Reading Manifestos

Some while ago, I wrote up my thoughts on being public intellectuals in the new digital age. I had always meant my ‘manifesto’ to serve as an introduction to a larger piece on digital history – that I would try and get published. I wrote parts of this larger piece and presented it at a conference in Madison – but I have been severely distracted since then. And, it may have sat unfinished forever.

But recently, I got an email from Paula Petrik, Professor at George Mason University and a true inspiration for us digital historians, that she had assigned my manifesto to her graduate class, History and New Media, and that her students had responded enthusiastically. First of all, let me just ask history teachers everywhere to visit that class site and go over the syllabus to see a great example of successful incorporation of blogs/digital media in the class.

With some trepidition, I visited the class blogs to see what they said. You can read Bill’s Waiting on Abdulhamid II, Jenny’s History Polyglot: How to Translate or Interpret in a Digital World, Historiarum’s I’d Love to Take a Public Beating, Misha’s Thank you, Sepoy, and Laura’s Three Cheers for Digital History. I found the comments to be probing, provacative and interesting and it made me realize that I really need to finish the second half of the manifesto.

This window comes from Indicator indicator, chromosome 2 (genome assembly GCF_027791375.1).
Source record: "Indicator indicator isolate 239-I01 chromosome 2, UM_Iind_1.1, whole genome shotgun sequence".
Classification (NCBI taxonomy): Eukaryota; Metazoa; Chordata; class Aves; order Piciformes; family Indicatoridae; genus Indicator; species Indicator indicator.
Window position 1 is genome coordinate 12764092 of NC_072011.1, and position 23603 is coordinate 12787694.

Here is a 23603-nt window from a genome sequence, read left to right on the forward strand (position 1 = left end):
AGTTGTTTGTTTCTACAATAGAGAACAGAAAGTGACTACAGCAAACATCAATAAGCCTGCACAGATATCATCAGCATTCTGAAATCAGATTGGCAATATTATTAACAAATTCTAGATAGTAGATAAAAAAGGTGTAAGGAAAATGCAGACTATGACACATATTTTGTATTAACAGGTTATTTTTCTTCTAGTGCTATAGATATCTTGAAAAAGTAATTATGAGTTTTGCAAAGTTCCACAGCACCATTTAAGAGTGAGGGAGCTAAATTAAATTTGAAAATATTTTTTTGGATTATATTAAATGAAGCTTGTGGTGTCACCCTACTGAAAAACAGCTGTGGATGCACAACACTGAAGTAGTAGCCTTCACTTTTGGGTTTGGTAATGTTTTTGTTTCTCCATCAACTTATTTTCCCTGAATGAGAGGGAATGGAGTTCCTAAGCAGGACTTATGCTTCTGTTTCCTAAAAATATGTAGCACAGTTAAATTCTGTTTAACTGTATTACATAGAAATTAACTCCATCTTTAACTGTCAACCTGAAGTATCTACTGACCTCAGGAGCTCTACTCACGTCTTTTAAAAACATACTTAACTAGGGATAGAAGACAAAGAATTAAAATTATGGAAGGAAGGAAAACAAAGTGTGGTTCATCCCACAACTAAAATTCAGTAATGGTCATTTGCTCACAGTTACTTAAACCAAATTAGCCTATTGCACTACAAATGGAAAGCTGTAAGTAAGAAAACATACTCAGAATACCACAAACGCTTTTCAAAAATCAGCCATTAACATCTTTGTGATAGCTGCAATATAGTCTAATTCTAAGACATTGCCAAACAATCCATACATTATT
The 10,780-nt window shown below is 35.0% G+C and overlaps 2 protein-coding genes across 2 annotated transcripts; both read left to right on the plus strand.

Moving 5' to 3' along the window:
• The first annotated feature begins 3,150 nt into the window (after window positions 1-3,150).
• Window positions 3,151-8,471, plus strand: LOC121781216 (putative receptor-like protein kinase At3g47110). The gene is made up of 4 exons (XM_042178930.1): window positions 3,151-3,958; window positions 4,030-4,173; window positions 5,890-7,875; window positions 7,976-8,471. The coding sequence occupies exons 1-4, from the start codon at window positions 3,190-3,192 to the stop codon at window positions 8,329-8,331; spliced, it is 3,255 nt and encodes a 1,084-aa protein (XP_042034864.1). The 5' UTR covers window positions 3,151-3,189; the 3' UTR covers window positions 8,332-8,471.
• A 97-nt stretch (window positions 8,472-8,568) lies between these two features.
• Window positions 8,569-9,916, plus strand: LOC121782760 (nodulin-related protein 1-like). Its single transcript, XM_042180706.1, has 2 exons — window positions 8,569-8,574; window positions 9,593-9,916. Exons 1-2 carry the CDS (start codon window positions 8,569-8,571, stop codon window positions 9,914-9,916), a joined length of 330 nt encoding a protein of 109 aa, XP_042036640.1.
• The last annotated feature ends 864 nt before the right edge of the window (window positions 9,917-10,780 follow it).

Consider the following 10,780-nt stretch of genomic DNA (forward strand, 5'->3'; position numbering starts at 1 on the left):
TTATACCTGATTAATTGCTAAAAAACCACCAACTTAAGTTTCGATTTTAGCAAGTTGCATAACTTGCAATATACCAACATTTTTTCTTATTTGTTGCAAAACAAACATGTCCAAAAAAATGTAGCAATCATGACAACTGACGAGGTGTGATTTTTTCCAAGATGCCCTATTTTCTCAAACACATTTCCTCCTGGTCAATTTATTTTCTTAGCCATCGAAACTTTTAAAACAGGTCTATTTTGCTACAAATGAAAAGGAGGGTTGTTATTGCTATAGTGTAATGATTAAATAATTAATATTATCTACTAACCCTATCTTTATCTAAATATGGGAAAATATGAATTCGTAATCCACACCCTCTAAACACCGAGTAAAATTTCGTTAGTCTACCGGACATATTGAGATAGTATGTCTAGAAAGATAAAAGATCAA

But it wasn’t until I read that the good people at Progressive Historians – a ribald bunch of troublemakers, also liked the manifesto that I really cemented my resolve to write this weekend.

Long Live Digital History.

Author: sepoy

what is the vertiginous chapati saying to me?

2 thoughts on “Reading Manifestos”

  1. I’m glad we convinced you. :) The work you’re doing here is excellent and critically important — the profession as a whole will benefit greatly the more you can get this out there and get people talking about polyglotism in digital media.

    Thanks for this.

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